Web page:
After Week 1, the Atlanta Falcons backfield quickly became an intriguing storyline for a lot of fantasy owners.
Widely considered a top five fantasy running back coming into the season, Devonta Freeman shared the backfield with fellow back Tevin Coleman in Week 1. That was one of the main reasons why Freeman scored a very underwhelming four fantasy points the first week.
All eyes would be on the Atlanta backfield with many owners hoping Freeman would bounce back versus the Oakland Raiders. Let’s take a look to see what happened for the Falcons running backs in Week 2.
It was a much more reassuring day for Freeman. He did bounce back, rushing for 93 yards on 17 carries and averaging 5.5 yards per carry, but the 24-year-old still left something to be desired. He wasn’t used at all in the passing game and didn’t find the end zone.
So despite the healthy yards per attempt average, Freeman failed to break the 10-point fantasy threshold for the second straight game. Once again, Coleman was a major reason why.
Falcons’ offensive coordinator Kyle Shanahan seems convinced the two backs are equally talented, so Atlanta has been going with the split backfield in the first two games. In Week 1, Freeman received 36 snaps while Coleman had 32.
It was much of the same in Week 2, as Freeman had 17 touches to Coleman’s 14. Freeman started and played the entire first drive but then Coleman began the second series. The two backs pretty much alternated drives and spelled each other after just a couple plays the entire game.
Freeman was far more effective, as Coleman only averaged 3.8 yards per carry, but the 23-year-old caught two passes and found the end zone on a red zone carry. Coleman has 24.8 fantasy points while Freeman has just 13.3 points this season.
Don’t overreact too much to that total. Again, Freeman was by far the better back Sunday, but it’s now pretty clear that Atlanta wants to use this two-back system, and that’s going to eat into Freeman’s value big time.
Behind 338 touches in 2015, he finished third among running backs and top five overall with 1,634 yards from scrimmage. Freeman also scored 14 total touchdowns on his way to averaging about 16 fantasy points per week.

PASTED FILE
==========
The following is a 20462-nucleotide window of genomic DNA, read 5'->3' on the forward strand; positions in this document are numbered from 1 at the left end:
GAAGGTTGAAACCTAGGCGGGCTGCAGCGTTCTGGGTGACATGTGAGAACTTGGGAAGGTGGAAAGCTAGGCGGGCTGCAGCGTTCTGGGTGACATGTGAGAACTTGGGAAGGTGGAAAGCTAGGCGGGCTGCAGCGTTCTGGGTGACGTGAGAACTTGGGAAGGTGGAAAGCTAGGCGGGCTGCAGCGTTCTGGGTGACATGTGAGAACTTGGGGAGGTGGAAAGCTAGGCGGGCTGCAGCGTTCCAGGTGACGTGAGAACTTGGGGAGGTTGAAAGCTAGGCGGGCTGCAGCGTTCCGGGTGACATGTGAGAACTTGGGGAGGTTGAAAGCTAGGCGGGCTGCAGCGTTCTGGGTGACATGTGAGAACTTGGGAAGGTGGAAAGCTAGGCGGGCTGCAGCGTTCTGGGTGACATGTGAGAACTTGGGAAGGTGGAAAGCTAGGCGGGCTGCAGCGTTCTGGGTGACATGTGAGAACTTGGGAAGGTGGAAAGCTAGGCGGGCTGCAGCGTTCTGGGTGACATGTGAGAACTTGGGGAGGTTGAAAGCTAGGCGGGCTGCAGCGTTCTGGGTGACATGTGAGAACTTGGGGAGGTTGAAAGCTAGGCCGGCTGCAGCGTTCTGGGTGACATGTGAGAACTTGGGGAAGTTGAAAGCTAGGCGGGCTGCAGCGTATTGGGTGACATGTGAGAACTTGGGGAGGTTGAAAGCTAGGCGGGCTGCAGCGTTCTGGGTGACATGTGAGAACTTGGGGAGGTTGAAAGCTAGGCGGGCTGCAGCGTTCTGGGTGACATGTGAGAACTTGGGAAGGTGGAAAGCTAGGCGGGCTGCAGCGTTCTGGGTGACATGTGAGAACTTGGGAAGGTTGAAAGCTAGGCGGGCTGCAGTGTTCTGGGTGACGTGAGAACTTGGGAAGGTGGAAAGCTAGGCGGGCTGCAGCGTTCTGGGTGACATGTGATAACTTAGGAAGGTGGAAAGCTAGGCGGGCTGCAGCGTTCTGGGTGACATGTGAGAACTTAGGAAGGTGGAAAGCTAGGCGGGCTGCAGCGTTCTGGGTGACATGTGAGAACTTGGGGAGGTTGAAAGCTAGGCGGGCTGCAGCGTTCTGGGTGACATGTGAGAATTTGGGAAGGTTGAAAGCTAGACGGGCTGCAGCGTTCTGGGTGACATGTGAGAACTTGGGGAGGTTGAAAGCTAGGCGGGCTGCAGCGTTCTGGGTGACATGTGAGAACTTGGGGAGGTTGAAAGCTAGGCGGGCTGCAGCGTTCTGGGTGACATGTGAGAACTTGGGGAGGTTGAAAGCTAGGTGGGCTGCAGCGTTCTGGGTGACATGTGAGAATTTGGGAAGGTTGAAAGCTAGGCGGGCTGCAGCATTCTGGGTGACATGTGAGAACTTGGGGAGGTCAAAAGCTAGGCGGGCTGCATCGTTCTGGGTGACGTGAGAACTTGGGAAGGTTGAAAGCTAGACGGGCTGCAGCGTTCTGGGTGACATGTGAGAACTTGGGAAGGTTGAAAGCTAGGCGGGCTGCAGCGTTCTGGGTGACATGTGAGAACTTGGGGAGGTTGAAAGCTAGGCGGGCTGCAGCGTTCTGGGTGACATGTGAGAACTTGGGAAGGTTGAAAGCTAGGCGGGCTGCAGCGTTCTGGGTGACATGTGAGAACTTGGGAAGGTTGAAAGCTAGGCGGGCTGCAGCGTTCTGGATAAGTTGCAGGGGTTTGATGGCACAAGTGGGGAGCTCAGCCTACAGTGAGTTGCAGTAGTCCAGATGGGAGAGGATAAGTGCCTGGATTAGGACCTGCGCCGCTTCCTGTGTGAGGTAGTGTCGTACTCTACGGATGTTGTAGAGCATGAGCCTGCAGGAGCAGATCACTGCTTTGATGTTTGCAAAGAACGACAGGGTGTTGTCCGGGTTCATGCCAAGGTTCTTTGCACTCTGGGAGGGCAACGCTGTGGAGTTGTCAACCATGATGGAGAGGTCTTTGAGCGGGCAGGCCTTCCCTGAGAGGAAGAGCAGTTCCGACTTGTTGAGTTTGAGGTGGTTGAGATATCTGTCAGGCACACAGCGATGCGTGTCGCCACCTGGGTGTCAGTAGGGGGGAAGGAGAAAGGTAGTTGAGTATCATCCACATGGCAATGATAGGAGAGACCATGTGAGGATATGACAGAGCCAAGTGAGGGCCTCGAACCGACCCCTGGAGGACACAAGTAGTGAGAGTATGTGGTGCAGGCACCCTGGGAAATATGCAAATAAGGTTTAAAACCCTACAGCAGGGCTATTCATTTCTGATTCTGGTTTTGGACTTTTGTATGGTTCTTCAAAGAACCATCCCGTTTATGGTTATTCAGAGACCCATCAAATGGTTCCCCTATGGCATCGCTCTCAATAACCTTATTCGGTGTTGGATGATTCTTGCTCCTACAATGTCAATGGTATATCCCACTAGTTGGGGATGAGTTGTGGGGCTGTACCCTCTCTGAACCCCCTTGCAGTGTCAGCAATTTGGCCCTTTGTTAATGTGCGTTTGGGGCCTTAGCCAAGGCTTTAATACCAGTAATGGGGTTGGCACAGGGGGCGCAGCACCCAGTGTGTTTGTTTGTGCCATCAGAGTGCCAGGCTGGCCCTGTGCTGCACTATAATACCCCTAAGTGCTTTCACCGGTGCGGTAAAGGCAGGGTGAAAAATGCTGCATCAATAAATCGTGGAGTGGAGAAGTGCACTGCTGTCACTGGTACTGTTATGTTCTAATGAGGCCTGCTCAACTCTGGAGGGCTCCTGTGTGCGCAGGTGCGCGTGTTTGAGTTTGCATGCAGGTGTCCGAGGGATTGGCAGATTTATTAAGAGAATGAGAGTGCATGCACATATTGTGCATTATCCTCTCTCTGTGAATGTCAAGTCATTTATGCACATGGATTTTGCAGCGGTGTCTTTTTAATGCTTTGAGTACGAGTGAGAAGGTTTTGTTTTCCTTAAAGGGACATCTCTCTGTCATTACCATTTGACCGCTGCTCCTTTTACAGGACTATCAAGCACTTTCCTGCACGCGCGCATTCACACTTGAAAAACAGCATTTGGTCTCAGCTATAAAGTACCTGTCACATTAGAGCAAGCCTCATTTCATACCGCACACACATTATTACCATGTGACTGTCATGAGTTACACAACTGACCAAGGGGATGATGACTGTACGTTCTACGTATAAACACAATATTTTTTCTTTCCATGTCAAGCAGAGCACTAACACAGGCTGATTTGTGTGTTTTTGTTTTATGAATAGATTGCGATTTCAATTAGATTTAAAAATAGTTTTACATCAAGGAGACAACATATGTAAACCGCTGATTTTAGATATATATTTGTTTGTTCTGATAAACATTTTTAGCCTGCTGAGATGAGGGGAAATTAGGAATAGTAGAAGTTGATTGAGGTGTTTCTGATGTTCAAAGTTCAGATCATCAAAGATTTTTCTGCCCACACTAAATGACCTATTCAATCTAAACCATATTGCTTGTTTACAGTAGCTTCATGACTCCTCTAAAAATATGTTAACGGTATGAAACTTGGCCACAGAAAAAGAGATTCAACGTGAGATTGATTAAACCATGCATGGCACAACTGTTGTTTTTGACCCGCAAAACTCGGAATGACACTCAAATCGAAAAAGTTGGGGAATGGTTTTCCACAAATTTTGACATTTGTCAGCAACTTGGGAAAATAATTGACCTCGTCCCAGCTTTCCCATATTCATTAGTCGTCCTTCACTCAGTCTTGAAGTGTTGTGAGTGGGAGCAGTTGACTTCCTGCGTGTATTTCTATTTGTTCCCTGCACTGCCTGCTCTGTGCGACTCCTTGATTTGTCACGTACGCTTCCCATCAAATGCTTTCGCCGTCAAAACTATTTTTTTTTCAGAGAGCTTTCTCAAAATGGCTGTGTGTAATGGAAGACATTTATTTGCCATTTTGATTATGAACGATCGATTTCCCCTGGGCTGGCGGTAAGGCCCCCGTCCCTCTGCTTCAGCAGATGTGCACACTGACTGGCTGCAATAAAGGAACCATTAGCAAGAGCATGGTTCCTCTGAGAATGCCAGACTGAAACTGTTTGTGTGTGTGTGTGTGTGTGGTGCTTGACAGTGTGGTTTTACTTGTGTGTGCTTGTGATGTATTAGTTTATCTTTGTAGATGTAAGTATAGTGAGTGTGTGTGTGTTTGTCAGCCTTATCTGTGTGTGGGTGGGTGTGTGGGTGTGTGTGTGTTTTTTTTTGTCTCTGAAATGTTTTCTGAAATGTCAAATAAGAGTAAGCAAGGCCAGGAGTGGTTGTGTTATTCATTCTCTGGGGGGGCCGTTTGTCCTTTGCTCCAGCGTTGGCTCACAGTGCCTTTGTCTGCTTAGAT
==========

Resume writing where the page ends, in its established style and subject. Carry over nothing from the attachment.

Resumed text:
It was going to be tough for him to find the end zone that often once again in 2016. He had a pair of three-touchdown games last season which really helped propel him to 14 total scores, but the yardage was certainly attainable again.
That was, until the Falcons decided to utilize Coleman and the two-back system. It’s only two games, so it’s still a very small sample size, but Freeman is on pace to have 82 fewer touches than he did last year. Meanwhile, Coleman already has more than a quarter of the touches he had a season ago.
As disappointing as this is, Freeman is still worth starting. He could go off any given week, and due to the fact he was a very early pick, owners can’t really afford to sit him this early in the year and risk him having a big day. However, his expectations are much lower; owners cannot really anticipate him accumulating RB1 numbers if the two-running back system continues.
Meanwhile, Coleman has become worth considering as a FLEX play in standard leagues. He is averaging 94.0 yards from scrimmage and scored versus Oakland. As of right now, he is the preferred option in the passing game and is receiving equal amount of red zone opportunities.
Next week against New Orleans, the matchup is really juicy for both of them. The Saints were second-to-last in rushing defense and last in yards allowed per rush in 2015. New Orleans did much better this past Sunday versus the New York Giants, but in Week 1, the Saints allowed 6.4 yards per carry.
That makes both Falcons running backs starter worthy in Week 3. If owners have both backs, stick with Freeman at least one more week, but Coleman should have your attention. And even if Freeman does end up being the better fantasy back, if this new running philosophy continues in Atlanta, Freeman can no longer be considered a RB1.